One of the previous Uranus facts already revealed that Uranus needs 84 years to orbit the Sun, and due to its large axis tilt (98 degrees) it lies almost sideways when travelling around the Sun. This causes its poles to lie where the equator lies on Earth. This also means that one pole is directly exposed to sunlight for half of the planet’s orbital time, and the other lies in complete darkness during that period.
The Winds of Uranus Can Reach Speeds Up to 560 mph
For comparison: the winds on Earth can reach speeds up to 250 mph outside tornadoes, and up to around 300 mph inside tornadoes. Such winds are very extreme though, and are thankfully rare. Just as all winds on Earth are not as strong as the maximum speeds, it’s true that not all winds on Uranus reach speeds of over 500 mph. In fact, only winds between +/- 50°-60° latitude are that strong.
The Chemical Element Uranium Is Named after the Planet Uranus
Uranium was discovered in 1789 by the German chemist Martin Heinrich Klaproth, eight years after William Herschel had discovered the planet Uranus. Klaproth choose the name for his chemical element in order to honor the then newly discovered planet. Uranium has a wide range of industrial applications. One of the uses you’re probably most familiar with is its role in fueling nuclear power plants.
Uranus Is 19 Times Farther from the Sun than Earth Is
This is also the reason why Uranus gets much less sunlight than the Earth does and has considerably lower temperatures than we enjoy here. The fact that the distance between the Sun and Uranus is 19 astronomical units (AU) is of course no coincidence – 1 AU is defined as the distance between the Earth and the Sun (about 93 million miles).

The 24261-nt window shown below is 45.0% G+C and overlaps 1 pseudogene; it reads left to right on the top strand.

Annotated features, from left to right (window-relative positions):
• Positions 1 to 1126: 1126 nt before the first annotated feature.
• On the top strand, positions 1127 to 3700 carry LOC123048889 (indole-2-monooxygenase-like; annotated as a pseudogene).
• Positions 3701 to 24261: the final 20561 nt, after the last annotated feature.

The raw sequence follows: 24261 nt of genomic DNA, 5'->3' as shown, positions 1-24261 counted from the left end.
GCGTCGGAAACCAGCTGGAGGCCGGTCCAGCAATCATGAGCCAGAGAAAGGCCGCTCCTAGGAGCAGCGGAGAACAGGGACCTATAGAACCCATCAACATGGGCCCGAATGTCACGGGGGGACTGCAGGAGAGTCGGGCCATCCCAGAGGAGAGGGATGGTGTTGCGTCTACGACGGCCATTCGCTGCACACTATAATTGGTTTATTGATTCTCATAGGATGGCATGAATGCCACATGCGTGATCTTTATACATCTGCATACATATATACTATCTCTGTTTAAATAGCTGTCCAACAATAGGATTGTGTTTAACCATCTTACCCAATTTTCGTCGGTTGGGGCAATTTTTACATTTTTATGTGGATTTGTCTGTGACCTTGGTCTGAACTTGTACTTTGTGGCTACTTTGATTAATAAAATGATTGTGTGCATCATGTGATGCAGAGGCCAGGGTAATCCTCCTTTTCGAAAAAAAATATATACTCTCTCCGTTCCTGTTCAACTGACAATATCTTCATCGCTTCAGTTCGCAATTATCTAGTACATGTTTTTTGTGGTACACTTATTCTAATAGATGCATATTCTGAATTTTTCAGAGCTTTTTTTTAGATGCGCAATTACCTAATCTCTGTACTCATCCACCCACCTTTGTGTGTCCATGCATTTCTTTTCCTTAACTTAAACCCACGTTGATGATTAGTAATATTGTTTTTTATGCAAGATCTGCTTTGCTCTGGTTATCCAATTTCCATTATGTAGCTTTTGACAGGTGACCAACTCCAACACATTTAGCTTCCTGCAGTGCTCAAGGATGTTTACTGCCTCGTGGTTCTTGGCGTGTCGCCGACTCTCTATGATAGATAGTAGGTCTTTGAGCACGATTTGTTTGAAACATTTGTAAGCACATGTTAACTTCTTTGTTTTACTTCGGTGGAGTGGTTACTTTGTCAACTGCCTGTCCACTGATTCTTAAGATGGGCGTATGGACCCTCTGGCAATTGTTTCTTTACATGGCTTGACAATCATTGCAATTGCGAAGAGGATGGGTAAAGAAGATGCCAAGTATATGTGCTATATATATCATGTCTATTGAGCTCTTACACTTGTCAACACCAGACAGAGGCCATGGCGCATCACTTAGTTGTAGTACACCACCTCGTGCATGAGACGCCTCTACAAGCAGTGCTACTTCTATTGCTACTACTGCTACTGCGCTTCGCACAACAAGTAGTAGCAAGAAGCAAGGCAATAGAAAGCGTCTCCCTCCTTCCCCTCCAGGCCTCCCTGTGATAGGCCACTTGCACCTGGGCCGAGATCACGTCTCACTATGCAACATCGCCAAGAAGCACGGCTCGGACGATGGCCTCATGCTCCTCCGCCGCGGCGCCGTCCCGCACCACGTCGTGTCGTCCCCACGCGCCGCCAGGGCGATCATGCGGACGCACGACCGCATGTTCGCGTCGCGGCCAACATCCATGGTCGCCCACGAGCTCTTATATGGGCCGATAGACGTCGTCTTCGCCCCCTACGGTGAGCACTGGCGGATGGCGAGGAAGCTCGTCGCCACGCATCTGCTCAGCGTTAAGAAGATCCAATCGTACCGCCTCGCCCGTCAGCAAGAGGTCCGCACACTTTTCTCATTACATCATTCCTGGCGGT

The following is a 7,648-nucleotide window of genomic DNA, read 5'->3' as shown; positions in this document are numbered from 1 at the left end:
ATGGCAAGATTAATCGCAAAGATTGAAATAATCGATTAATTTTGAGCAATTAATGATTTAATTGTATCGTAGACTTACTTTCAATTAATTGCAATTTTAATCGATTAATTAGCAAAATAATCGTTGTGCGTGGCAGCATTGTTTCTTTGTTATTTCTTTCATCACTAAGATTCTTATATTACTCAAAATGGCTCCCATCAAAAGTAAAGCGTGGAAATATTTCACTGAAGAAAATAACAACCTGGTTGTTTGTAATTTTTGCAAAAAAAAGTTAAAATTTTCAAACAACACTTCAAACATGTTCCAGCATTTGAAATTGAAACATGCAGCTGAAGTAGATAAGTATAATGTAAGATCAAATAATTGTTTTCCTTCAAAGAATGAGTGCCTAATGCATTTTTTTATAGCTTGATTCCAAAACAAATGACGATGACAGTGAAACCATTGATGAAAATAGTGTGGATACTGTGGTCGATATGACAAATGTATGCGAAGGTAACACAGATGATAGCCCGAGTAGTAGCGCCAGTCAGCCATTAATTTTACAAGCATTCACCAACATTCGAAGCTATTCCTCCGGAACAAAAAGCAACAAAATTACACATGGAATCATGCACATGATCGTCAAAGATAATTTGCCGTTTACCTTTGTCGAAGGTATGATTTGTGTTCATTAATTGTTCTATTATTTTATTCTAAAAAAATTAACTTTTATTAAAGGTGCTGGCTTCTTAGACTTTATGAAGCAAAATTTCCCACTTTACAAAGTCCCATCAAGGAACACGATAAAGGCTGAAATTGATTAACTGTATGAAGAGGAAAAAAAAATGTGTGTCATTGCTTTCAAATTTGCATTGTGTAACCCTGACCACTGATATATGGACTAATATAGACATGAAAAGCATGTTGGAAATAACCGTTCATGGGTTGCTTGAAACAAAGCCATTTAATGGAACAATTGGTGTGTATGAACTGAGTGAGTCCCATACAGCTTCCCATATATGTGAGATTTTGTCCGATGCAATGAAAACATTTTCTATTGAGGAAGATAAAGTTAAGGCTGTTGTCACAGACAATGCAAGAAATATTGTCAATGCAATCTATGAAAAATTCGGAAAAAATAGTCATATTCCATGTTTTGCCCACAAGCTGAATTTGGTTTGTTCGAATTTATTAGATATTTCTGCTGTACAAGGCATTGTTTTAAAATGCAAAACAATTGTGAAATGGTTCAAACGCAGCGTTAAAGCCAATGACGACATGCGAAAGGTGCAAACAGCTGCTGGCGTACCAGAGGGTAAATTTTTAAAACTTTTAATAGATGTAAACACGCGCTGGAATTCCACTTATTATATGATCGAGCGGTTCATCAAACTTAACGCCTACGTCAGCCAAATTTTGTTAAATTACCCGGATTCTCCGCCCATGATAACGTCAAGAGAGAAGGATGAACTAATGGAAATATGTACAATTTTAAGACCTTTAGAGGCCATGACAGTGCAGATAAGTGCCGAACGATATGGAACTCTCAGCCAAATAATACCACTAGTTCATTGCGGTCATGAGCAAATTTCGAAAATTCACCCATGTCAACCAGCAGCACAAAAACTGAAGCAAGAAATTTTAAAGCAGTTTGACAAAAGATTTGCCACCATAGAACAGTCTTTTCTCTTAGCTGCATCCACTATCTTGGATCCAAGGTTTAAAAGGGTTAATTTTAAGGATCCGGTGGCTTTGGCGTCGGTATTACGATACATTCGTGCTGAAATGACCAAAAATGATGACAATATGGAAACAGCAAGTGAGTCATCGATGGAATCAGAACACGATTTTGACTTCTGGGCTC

Holy Moly, Uranus Can Be Seen without a Telescope
As surprising as this may seem, Uranus can indeed be observed from Earth without using a telescope, despite being so far away. Its magnitude of 5.3 is just within the brightness scale that the human eye can perceive. In order for us to actually see Uranus, however, the sky needs to be extremely dark and one needs to know where exactly in the sky to look. If you do want to be sure to see Uranus, binoculars or a telescope are still a great help, of course…
Uranus’ Largest Ring Is 10,500 Miles Wide
Mu (μ) ring, one of the two outside rings of Uranus, is the biggest of all 13 Uranus’ rings. This huge ring has an amazing width of 10,500 miles, or 17,000 km. To get a sense of the huge scale of the ring, we can compare it to distances we are familiar with here on Earth. Its width is greater than the distance between New York and Sydney, Australia, and more than four times the total distance between Los Angeles and New York…
Uranus Is the First Planet Discovered in the Modern Era
Discovered in the late 1700s, Uranus is the first of only two planets discovered in the modern era, and by using a telescope (the second is Neptune, discovered in the mid-1800s). All other five objects (excluding Earth) in our solar system that are considered to be planets were discovered long before that – by ancient Babylonian astronomers in the 2nd millennium BC. Pluto, which was discovered in 1930, was initially considered to be the 9th planet of our solar system, but was later classified as only a dwarf planet.
Uranus Facts — Facts about Planet Uranus Summary
Uranus is the 7th planet in our solar system, and lies between 2.6 and 3.2 billion kilometers away from Earth. It was the first planet that was discovered in the modern era. It is 63 times bigger and 15 times heavier than Earth, and its climate, atmosphere and composition are also very different from the Earth’s, so no life (at least, not as we know it on Earth) is possible on Uranus. Uranus has been seen up-close by mankind only once – through the Voyager 2 space probe that flew by the planet in 1986, but some believe that the planet could serve as a mining base for isotope Helium-3 sometime in the distant future.